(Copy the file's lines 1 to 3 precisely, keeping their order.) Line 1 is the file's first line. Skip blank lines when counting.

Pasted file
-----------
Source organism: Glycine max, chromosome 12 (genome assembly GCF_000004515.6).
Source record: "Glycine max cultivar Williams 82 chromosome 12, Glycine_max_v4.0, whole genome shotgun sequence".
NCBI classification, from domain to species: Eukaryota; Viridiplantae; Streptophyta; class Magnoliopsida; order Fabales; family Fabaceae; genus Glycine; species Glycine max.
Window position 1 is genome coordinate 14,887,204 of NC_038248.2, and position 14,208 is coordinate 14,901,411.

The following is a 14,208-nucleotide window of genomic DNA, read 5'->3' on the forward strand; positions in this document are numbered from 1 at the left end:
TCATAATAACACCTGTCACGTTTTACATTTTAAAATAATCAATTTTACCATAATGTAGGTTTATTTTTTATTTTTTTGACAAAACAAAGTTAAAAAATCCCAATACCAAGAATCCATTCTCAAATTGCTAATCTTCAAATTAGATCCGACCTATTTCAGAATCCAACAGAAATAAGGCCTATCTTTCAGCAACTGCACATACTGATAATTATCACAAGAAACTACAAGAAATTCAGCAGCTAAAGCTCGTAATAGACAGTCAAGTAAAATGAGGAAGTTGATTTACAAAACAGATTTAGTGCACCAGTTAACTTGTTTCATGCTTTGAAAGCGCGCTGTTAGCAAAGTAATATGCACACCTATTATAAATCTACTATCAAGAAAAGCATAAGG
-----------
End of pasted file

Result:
Source organism: Glycine max, chromosome 12 (genome assembly GCF_000004515.6).
Source record: "Glycine max cultivar Williams 82 chromosome 12, Glycine_max_v4.0, whole genome shotgun sequence".
NCBI classification, from domain to species: Eukaryota; Viridiplantae; Streptophyta; class Magnoliopsida; order Fabales; family Fabaceae; genus Glycine; species Glycine max.